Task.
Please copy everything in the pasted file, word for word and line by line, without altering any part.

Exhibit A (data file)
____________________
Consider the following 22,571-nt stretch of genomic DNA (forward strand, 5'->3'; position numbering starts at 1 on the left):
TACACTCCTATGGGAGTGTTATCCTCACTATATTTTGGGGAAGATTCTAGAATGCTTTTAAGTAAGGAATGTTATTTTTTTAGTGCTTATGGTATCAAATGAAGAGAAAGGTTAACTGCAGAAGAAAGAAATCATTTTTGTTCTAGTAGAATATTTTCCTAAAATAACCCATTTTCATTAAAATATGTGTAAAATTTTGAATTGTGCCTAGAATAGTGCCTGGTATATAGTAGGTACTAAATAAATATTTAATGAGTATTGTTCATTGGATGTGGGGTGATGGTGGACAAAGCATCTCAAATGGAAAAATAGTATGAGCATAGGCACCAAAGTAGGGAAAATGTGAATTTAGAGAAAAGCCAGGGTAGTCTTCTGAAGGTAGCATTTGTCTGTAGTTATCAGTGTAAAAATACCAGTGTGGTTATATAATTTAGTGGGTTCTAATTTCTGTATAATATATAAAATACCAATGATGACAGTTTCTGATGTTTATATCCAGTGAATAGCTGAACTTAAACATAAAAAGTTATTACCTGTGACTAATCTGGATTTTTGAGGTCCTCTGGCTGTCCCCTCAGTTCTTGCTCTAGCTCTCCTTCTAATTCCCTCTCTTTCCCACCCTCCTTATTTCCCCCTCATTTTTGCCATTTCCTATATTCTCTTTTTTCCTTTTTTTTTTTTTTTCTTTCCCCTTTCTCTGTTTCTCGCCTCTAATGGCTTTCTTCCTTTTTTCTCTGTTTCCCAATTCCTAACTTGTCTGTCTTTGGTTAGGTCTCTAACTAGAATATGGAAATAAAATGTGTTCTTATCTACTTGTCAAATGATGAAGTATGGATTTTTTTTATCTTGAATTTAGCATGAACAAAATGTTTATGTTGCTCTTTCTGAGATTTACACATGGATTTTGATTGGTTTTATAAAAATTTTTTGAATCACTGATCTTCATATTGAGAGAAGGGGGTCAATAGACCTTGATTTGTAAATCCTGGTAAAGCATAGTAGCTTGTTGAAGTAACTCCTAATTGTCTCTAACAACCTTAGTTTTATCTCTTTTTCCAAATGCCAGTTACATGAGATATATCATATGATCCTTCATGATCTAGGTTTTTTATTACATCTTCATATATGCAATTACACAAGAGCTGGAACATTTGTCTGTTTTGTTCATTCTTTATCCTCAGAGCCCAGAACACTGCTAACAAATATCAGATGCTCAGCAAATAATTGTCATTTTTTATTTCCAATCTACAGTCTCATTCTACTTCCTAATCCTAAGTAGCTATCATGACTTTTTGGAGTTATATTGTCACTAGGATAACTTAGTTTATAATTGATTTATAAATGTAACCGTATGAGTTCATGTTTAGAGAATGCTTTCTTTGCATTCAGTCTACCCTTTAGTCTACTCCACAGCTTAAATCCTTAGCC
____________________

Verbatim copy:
Consider the following 22,571-nt stretch of genomic DNA (forward strand, 5'->3'; position numbering starts at 1 on the left):
TACACTCCTATGGGAGTGTTATCCTCACTATATTTTGGGGAAGATTCTAGAATGCTTTTAAGTAAGGAATGTTATTTTTTTAGTGCTTATGGTATCAAATGAAGAGAAAGGTTAACTGCAGAAGAAAGAAATCATTTTTGTTCTAGTAGAATATTTTCCTAAAATAACCCATTTTCATTAAAATATGTGTAAAATTTTGAATTGTGCCTAGAATAGTGCCTGGTATATAGTAGGTACTAAATAAATATTTAATGAGTATTGTTCATTGGATGTGGGGTGATGGTGGACAAAGCATCTCAAATGGAAAAATAGTATGAGCATAGGCACCAAAGTAGGGAAAATGTGAATTTAGAGAAAAGCCAGGGTAGTCTTCTGAAGGTAGCATTTGTCTGTAGTTATCAGTGTAAAAATACCAGTGTGGTTATATAATTTAGTGGGTTCTAATTTCTGTATAATATATAAAATACCAATGATGACAGTTTCTGATGTTTATATCCAGTGAATAGCTGAACTTAAACATAAAAAGTTATTACCTGTGACTAATCTGGATTTTTGAGGTCCTCTGGCTGTCCCCTCAGTTCTTGCTCTAGCTCTCCTTCTAATTCCCTCTCTTTCCCACCCTCCTTATTTCCCCCTCATTTTTGCCATTTCCTATATTCTCTTTTTTCCTTTTTTTTTTTTTTTCTTTCCCCTTTCTCTGTTTCTCGCCTCTAATGGCTTTCTTCCTTTTTTCTCTGTTTCCCAATTCCTAACTTGTCTGTCTTTGGTTAGGTCTCTAACTAGAATATGGAAATAAAATGTGTTCTTATCTACTTGTCAAATGATGAAGTATGGATTTTTTTTATCTTGAATTTAGCATGAACAAAATGTTTATGTTGCTCTTTCTGAGATTTACACATGGATTTTGATTGGTTTTATAAAAATTTTTTGAATCACTGATCTTCATATTGAGAGAAGGGGGTCAATAGACCTTGATTTGTAAATCCTGGTAAAGCATAGTAGCTTGTTGAAGTAACTCCTAATTGTCTCTAACAACCTTAGTTTTATCTCTTTTTCCAAATGCCAGTTACATGAGATATATCATATGATCCTTCATGATCTAGGTTTTTTATTACATCTTCATATATGCAATTACACAAGAGCTGGAACATTTGTCTGTTTTGTTCATTCTTTATCCTCAGAGCCCAGAACACTGCTAACAAATATCAGATGCTCAGCAAATAATTGTCATTTTTTATTTCCAATCTACAGTCTCATTCTACTTCCTAATCCTAAGTAGCTATCATGACTTTTTGGAGTTATATTGTCACTAGGATAACTTAGTTTATAATTGATTTATAAATGTAACCGTATGAGTTCATGTTTAGAGAATGCTTTCTTTGCATTCAGTCTACCCTTTAGTCTACTCCACAGCTTAAATCCTTAGCC